The demonstration plots laid down by the County Committee of Agriculture have shown that catch-crops, such as vetches and rye as well as other mixtures, can be successfully grown in all parts of County Galway.

We would urge on farmers the desirability – nay, the necessity – of procuring seed and making early preparation for the sowing of an increased area of catch-crops this season.

For more, read this week’s Connacht Tribune.

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Country Living

A weekly peep into wacky and wonderful world of country life

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In the mid-1970s, JOE O’SHAUGHNESSY was a schoolboy with a camera who had an eye for the unusual shots. He took this picture outside McDonagh’s Thatch Bar in Oranmore of a gentleman taking a break from the rigours of life, with the Connacht Tribune poster on the window and also note the weekly Woman’s Choice magazine on the other side. In those days, ‘print was king’.

Country Living with Francis Farragher

It’s most unusual these days in the newspaper game to get anything in the post. Everything pops in on the email  . . . we’re all hopping in and out of Google every few minutes . . . and of course if the mobile is more than a metre away from our person, it’s as if we’re standing naked in a crowded church.

Anyway, last week, a handwritten envelope arrived from the current editor of the Tuam Herald, David Burke, who I soldiered with for a number of years back in the 1980s, which included a copy of an old column I had written for The Herald, back in January of 1984.

The column was called Country Scene and was written under the pen name of Pierce Ploughman, a king of play of words (I think) on a famous late 14th century poem called Piers Plowman and written by a William Langland, dealing with the quest for the true Christian life.

At the time one of the reasons for the pen name was that it would allow me to write a bit more anonymously about some of the characters I’d meet on the highways and byways of country life, but of course after the first column or two, my cover was blown.

One of the jolts we all get from looking back at things from the past is of course that realisation that time seems to have slipped so quickly – almost as in the blink of an eye.

The column David Burke sent to me, and written over 37-years ago, actually jogged a little memory tributary in my brain. I could remember writing it and I could remember the local character it was based on too, thankfully still alive, hale and hearty.

His name in the column was Malachy and like Pierce Ploughman of course it wasn’t his real one and his novelty in his trait of never being quite able to make up his mind about anything. One of Malachy’s dilemmas was summed up in this extract from the Country Scene column of January 7, 1984:

For more, read this week’s Connacht Tribune.

Connacht Tribune Digital Edition App

Download the Connacht Tribune Digital Edition App to access to Galway’s best-selling newspaper.

Click HERE to download it for iPhone and iPad from Apple’s App Store, or HERE to get the Android Version from Google Play.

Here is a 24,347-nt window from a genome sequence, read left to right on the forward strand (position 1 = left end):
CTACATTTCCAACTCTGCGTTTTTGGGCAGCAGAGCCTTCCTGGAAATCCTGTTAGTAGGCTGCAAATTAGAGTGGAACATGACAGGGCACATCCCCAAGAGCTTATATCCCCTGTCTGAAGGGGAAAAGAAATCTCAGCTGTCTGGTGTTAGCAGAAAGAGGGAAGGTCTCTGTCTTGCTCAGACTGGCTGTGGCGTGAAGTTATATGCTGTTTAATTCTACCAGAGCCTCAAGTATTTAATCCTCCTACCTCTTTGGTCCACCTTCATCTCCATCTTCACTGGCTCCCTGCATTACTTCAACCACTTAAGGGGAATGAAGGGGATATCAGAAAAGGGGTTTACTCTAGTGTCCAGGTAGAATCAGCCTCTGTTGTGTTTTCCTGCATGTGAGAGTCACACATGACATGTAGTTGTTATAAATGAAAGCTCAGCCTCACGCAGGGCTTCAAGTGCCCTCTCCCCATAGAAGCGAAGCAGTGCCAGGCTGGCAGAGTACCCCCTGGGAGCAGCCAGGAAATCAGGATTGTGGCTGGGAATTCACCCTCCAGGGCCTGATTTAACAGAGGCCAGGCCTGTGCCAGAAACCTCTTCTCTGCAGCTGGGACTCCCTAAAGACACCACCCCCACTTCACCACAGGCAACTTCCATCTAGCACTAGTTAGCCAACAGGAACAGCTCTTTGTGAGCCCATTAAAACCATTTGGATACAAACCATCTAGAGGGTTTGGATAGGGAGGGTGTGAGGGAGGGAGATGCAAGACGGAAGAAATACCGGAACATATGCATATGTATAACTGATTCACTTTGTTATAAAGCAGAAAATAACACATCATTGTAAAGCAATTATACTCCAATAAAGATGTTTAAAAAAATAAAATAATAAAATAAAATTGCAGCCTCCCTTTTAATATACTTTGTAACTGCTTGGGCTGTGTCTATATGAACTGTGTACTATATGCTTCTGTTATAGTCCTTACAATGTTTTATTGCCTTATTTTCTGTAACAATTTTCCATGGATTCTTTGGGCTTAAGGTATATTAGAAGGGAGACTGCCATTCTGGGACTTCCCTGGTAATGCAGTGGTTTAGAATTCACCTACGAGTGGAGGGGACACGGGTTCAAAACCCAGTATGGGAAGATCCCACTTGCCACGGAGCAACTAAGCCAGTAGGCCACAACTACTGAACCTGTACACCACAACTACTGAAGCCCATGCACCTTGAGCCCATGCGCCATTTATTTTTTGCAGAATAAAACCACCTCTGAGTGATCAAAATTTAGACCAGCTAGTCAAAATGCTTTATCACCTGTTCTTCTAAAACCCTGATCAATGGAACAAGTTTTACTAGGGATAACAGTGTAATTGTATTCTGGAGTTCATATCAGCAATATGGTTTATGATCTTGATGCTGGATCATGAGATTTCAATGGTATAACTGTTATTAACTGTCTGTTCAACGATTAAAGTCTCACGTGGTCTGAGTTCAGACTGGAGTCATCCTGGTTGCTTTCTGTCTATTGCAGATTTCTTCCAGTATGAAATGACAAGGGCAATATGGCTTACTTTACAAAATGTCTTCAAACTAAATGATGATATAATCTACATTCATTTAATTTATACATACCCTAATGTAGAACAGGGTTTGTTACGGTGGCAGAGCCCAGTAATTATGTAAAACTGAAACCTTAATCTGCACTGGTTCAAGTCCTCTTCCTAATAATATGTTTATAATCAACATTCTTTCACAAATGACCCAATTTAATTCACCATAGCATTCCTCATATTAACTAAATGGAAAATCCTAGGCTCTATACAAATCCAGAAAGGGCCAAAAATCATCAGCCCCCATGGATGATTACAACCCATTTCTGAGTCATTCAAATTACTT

Or purchase the Digital Edition for PC, Mac or Laptop from Pagesuite  HERE.

Get the Connacht Tribune Live app
The Connacht Tribune Live app is the home of everything that is happening in Galway City and county. It’s completely FREE and features all the latest news, sport and information on what’s on in your area. Click HERE to download it for iPhone and iPad from Apple’s App Store, or HERE to get the Android Version from Google Play.

 

 

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Connacht Tribune

Novel book offers solace for persistent pain sufferers

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Dr Monty Lyman

Health, Beauty and Lifestyle with Denise McNamara

If you are one of the thousands of people who suffer from persistent pain, listen up.  A new book by a junior doctor in the UK promises to offer solace. “Everything we think we know about pain is wrong. By ‘we’, I mean us as a society; I mean most people in and outside the medical establishment. We misunderstand the nature of pain and this misunderstanding is ruining the lives of millions.”

In his second book, The Painful Truth, Dr Monty Lyman, 28, reveals that he has been cured of longstanding and occasionally severe irritable bowel syndrome (IBS) through hypnotherapy.

“Hypnosis was something I never heard mentioned at medical school and something I previously sneered at, but my own pain relief has been near miraculous.”

Imagining “his bowels changing from rocky rapids to the languid Oxfordshire Thames” had the most powerful effect.

Working in Acute General Medicine at Oxford University Hospitals, he declares that pain is a protector – “this truth is forming the foundation of a pain revolution”. Understanding this ultimately relieves pain.

He recalls the moment when his interest in pain first began. He was playing cricket on a beach when a hook became lodged in his foot.

“But the pain I felt fluctuated wildly, despite the issue in the tissue not changing one bit. The pain began when I saw the offending object protruding from my foot, was diminished by the presence of impressed onlookers, grew worse when I was on my own, and even more so when I visualized the angles needed for the hook’s exit strategy. The seed in my mind grew into a fundamental truth: pain is clearly not a direct measure of injury. Hurt does not equal harm.”

For more, read this week’s Connacht Tribune.

Connacht Tribune Digital Edition App

Download the Connacht Tribune Digital Edition App to access to Galway’s best-selling newspaper.

Click HERE to download it for iPhone and iPad from Apple’s App Store, or HERE to get the Android Version from Google Play.

Or purchase the Digital Edition for PC, Mac or Laptop from Pagesuite  HERE.

Get the Connacht Tribune Live app
The Connacht Tribune Live app is the home of everything that is happening in Galway City and county. It’s completely FREE and features all the latest news, sport and information on what’s on in your area. Click HERE to download it for iPhone and iPad from Apple’s App Store, or HERE to get the Android Version from Google Play.